Though the Kulbhushan Jadhav case has been propelled to the international stage and India has won the first round, there is uncertainty over whether Pakistan will listen to The Hague or its own judges
~By Parsa Venkateshwar Rao Jr
This is not a cricket match where screaming fans can egg on their side. An individual’s life and the rights of two sovereign states are at stake. So the order of the International Court of Justice at The Hague on May 18 asking Pakistan not to execute Kulbhushan Sudhir Jadhav, a former Indian Navy commander accused of espionage and terrorism and sentenced to death by a General Court Martial, should be seen as a legal relief. The legal battle has not even begun. So far, India has won a reprieve.
Pakistan stands firm in its view that Jadhav is an Indian spy sent into the country to unleash terrorism, and that sentencing him is part of its righteous war against terrorism. It is no use getting angry with Pakistan’s arguments which form part of its rhetoric, mainly political and partly legal. India has no option but to deal with Pakistan, whether at the negotiating table during bilateral talks or at international forums such as the ICJ and the United Nations. India had decided to fight the legal battle over Jadhav. And it involves finer points of international law.
In its application, India cited Article 36 (b) of the Vienna Convention on Consular Relations 1963 and Article I of the Optional Protocol. Article 36 mandates consular access to nationals of the country represented by the diplomatic mission. And Article I of the Optional Protocol says: “Disputes arising out of the interpretation or application of the Convention shall lie within the compulsory jurisdiction of the International Court of Justice and may accordingly be brought before the Court by an application made by any party to the dispute being a Party to the present Protocol.”
The ICJ, in its order, has accepted India’s contention on these two issues. It has accepted that the dispute over consular access needs to be addressed, and that the issue falls squarely within the jurisdiction of the Court.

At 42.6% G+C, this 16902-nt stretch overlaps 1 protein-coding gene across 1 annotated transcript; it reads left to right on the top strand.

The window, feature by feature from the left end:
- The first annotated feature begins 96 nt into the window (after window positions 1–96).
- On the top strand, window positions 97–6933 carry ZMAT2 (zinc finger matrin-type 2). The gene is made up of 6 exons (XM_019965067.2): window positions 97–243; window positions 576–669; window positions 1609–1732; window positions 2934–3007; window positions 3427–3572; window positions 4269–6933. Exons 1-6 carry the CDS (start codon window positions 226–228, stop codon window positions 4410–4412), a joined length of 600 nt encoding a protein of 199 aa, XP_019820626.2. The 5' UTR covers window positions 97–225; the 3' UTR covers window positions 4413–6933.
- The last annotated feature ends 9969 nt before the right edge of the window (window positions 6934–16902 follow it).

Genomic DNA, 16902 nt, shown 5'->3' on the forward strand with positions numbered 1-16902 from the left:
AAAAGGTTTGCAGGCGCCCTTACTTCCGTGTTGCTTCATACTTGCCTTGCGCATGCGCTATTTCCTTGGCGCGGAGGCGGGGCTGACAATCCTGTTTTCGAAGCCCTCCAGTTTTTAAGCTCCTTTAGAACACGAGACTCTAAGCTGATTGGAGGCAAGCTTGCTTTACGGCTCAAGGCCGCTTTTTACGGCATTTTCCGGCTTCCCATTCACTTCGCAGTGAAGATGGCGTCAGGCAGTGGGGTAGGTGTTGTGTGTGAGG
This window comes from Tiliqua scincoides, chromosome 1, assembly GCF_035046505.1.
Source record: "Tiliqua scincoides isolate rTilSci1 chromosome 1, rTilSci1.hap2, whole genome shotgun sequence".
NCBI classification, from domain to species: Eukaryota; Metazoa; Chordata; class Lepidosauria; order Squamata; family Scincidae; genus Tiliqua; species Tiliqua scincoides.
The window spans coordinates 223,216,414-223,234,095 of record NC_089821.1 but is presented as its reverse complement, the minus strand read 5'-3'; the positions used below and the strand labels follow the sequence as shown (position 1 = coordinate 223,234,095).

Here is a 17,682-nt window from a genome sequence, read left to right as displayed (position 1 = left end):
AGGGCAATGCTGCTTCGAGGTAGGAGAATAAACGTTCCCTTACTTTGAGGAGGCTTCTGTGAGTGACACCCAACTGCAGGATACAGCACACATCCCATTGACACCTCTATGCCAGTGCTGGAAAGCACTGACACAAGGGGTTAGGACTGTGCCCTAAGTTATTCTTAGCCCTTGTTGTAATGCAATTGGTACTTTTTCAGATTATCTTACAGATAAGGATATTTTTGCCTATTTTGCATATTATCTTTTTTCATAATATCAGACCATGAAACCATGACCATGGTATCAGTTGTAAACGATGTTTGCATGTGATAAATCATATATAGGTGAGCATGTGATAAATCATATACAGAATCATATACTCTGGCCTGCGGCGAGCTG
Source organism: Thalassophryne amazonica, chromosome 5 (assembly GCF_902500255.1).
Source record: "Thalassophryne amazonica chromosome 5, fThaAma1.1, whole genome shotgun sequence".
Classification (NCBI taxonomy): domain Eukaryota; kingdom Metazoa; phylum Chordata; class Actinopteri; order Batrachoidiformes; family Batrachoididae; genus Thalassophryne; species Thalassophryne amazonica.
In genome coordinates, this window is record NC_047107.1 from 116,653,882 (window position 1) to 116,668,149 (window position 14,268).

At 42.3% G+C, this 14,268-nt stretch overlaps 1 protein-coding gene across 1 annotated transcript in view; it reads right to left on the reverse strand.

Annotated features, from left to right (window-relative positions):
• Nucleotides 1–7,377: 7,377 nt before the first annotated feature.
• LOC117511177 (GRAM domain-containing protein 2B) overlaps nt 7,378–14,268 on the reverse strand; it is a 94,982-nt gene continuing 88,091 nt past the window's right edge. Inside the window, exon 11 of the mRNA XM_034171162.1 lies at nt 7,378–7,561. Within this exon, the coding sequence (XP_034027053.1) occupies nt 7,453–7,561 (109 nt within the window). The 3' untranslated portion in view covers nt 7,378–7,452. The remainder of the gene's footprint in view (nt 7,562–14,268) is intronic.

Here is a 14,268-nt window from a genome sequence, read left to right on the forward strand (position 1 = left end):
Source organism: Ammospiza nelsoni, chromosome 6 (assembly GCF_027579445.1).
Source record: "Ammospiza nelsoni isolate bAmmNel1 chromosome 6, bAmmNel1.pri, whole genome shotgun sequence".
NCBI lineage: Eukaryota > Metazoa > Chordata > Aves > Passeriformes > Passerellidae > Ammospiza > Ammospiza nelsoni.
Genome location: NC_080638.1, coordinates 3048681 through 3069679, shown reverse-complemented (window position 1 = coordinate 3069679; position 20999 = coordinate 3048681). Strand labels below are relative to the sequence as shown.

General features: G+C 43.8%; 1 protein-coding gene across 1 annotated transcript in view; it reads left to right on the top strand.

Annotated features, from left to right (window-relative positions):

India has, however, taken a maximalist position. In its application, it has asked the Court to suspend the death sentence against Jadhav, to restrain Pakistan from executing him and to “annul the decision of the military court”. It has pleaded that if Pakistan is unable to set aside the death sentence, then the ICJ “must declare the decision illegal” and direct it “to release the convicted Indian National forthwith”.
India requested immediate measures “pending final judgment in this case” to “take all measures necessary to ensure that Mr Kulbhushan Sudhir Jadhav is not executed”, that Pakistan inform the ICJ about the action it has taken to defer the execution and that nothing is done to “prejudice the rights” of India and Jadhav. India requested that given “the extreme gravity and urgency of the threat”—of Jadhav being executed—the Court “render an Order on its Request without a hearing”.
It can be seen that the Court has acceded to India’s request for the provisional measures, but it did not agree to give the Order without hearing the other side. “The Court decided to hold a hearing in order to allow both Parties to present their arguments.” (Verbatim Record of the proceedings).
Harish Salve, India’s counsel, carefully argued the issue of Article 36, paragraph 1 of the Vienna Convention on Consular Access and cited the decision of the Court in two earlier cases. These were the LaGrand case (between Federal Republic of Germany and the United States of America, 1999) and the Avena case (between Mexico and the United States, 2003). In both, the ICJ had ruled in favour of Article 36 of the Vienna Convention and the Federal Republic of Germany and Mexico. Salve argued: “The graver the charges the greater the need for punctilious adherence to the Convention.”